I actually have three greatest moments in my life.
After leaving Saudi Arabia in 1991, we landed in Rome to refuel. The Italian's had us park at the end of the runway while they refueled the aircraft with the entire hospital staff onboard.
We then flew to Dublin where the Irish allowed the aircraft to pull up to the terminal but denied the passengers the ability to leave the aircraft. Outside, gun and anti-armor jeeps circled the aircraft. Everyone on the aircraft began wondering how we would be accepted at home, especially Dr. Markall (he was an infantryman in Vietnam).
The flight from Dublin to New York was silent. We landed at La Guardia and I stayed onboard the aircraft because we had the Hospitals 110 defensive weapons stored in the overhead compartments and I was not going to let a bunch of M16s, 9mms, and an M203 onto the streets of New York. After a few minutes Sgt. Terrell returned to the aircraft to take charge of the weapons. He told me the CO wanted me in the terminal. I entered the terminal and began to cry, partially from the pain of traveling with a back injury but mostly from the shock – free pizza for returning soldiers, free phone calls home. Somebody had not forgotten us but I wondered how the soldiers left behind for the clean-up would be treated.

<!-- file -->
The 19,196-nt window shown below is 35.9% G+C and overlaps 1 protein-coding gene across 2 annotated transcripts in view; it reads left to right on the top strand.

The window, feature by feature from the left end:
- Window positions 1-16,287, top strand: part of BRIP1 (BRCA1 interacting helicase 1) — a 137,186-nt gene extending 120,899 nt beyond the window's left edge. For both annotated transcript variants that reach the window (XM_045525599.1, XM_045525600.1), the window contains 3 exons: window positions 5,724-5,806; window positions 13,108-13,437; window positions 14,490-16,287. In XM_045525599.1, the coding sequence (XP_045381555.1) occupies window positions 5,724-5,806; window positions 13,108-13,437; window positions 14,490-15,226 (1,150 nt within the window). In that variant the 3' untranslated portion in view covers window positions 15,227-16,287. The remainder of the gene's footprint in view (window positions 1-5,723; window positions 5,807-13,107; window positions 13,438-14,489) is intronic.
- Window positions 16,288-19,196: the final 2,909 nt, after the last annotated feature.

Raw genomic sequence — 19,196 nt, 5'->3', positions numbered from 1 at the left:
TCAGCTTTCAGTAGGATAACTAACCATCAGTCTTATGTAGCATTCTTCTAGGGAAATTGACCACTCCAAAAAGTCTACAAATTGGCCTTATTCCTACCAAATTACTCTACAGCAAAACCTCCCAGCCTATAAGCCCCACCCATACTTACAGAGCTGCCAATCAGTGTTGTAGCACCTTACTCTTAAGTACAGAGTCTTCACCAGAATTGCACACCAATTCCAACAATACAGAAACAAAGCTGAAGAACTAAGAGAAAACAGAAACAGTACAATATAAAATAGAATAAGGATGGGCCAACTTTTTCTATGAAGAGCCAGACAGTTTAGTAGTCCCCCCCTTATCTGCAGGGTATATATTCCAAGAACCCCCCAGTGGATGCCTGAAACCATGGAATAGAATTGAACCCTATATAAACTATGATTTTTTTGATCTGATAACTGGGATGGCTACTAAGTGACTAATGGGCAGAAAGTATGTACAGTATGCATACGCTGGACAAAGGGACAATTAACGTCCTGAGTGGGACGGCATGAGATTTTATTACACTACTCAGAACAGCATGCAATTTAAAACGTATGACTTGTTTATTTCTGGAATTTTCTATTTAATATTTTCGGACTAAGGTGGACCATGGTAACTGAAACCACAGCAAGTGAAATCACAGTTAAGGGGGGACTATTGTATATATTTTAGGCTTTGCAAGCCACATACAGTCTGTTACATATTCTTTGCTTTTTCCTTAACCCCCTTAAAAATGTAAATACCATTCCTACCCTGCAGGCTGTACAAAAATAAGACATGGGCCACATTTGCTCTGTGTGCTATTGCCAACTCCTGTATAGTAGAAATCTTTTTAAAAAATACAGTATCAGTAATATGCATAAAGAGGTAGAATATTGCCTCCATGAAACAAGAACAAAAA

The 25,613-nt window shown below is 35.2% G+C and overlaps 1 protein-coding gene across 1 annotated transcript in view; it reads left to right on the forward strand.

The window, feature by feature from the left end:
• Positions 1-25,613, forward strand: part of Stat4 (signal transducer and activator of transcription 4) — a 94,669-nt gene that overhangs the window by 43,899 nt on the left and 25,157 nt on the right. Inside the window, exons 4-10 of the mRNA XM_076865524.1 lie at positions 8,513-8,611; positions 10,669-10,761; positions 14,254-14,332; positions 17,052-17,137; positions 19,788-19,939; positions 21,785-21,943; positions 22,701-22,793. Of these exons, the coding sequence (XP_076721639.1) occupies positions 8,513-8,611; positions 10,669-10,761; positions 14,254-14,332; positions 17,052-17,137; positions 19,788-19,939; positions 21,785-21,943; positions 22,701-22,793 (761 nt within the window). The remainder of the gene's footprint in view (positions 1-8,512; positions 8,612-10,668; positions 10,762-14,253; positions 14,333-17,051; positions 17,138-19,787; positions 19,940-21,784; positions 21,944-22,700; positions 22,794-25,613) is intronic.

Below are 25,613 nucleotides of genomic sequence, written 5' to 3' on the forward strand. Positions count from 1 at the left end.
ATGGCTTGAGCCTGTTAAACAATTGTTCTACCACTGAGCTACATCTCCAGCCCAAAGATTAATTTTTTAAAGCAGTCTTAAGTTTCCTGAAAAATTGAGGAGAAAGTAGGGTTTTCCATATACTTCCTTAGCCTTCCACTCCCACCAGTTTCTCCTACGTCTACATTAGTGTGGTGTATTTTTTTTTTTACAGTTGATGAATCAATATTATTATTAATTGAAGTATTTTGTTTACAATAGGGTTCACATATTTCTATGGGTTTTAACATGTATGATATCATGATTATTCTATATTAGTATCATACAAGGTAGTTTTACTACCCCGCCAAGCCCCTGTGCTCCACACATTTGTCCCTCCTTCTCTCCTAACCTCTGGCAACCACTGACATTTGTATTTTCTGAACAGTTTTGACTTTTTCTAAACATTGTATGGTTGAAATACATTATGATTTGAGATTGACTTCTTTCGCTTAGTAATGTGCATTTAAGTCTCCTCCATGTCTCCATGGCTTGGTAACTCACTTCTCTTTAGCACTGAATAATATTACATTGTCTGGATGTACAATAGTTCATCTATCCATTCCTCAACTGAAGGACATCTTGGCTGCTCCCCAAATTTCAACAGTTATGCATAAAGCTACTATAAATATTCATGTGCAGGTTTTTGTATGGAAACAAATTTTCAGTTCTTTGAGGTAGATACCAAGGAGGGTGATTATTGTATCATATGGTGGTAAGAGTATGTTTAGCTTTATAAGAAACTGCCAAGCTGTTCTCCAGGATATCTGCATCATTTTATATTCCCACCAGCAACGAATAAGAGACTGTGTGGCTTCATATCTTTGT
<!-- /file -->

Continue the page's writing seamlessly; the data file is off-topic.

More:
The busses stopped and we formed up into hospital formation. As I was still suffering from my back injury I stayed at the back of the formation. When the 1st Shirt started barking marching orders I just followed as close as I could. Three steps later my hand was grabbed by my four year old niece. I looked down into her loving brown eyes and picked her up ignoring the pain. This was what we served for. As I hobbled to catch up to the formation other children had broken free from the parent who had taken care of them during our absence and ran to their returning Hero.
When the CO took control of the formation about three-quarters of the troops were holding children.